Purpose of review: Cardiovascular calcification, a common feature of atherosclerotic lesions, has long been known to associate with cardiovascular risk. The roles of lipoproteins in atherosclerosis are also established, and lipid-modifying therapies have shown capacity for plaque regression. However, the association of lipid-modifying therapies with calcification is more complex, and currently no medical therapies have been found to reverse or attenuate calcification in patients. In this review, we summarize recent developments in our understanding of the interplay between lipids and cardiovascular calcification, as well as new imaging modalities for assessing calcified atherosclerotic plaque vulnerability.
Recent findings: Recent clinical studies have highlighted the associations of lipoprotein subtypes, such as low-density and high-density lipoprotein particles, as well as lipoprotein (a) [Lp(a)], with coronary calcification and calcific aortic valve disease. Further, evidence continues to emerge for the utility of fused 18F-sodium fluoride positron-emission tomographic and computed tomographic (18F-NaF PET/CT) imaging in characterizing the microarchitecture and vulnerability of atherosclerotic plaque, in both humans and animal models.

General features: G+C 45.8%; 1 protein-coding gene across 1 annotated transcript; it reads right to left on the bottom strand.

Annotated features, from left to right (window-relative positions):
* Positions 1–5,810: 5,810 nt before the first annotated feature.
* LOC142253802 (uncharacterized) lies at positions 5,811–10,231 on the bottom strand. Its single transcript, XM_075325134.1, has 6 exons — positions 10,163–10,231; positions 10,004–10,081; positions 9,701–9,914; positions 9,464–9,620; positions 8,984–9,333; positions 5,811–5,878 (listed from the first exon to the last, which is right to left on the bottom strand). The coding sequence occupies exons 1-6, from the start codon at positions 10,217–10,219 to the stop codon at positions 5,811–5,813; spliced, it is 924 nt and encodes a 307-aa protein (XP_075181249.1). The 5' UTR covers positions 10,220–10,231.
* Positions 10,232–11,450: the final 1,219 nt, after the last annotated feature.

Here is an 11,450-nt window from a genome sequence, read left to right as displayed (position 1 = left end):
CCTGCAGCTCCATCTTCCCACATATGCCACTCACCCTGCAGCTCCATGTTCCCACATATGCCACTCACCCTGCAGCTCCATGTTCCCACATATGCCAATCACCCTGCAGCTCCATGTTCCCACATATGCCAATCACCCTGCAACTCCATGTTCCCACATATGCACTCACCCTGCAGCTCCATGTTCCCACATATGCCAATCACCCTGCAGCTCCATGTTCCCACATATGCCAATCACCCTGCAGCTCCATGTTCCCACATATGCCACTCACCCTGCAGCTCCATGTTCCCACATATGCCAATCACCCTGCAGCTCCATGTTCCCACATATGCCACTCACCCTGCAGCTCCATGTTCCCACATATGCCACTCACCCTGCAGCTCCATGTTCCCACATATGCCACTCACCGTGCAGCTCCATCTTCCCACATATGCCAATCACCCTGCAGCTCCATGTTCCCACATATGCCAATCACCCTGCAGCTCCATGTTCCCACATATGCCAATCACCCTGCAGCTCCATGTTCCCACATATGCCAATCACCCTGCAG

Summary: The relationship between lipids and cardiovascular calcification is complex, and new imaging techniques, such as 18F-NaF PET/CT imaging, may allow for better identification of disease-modifying therapies and prediction of calcified plaque progression and stability to help guide clinical management.
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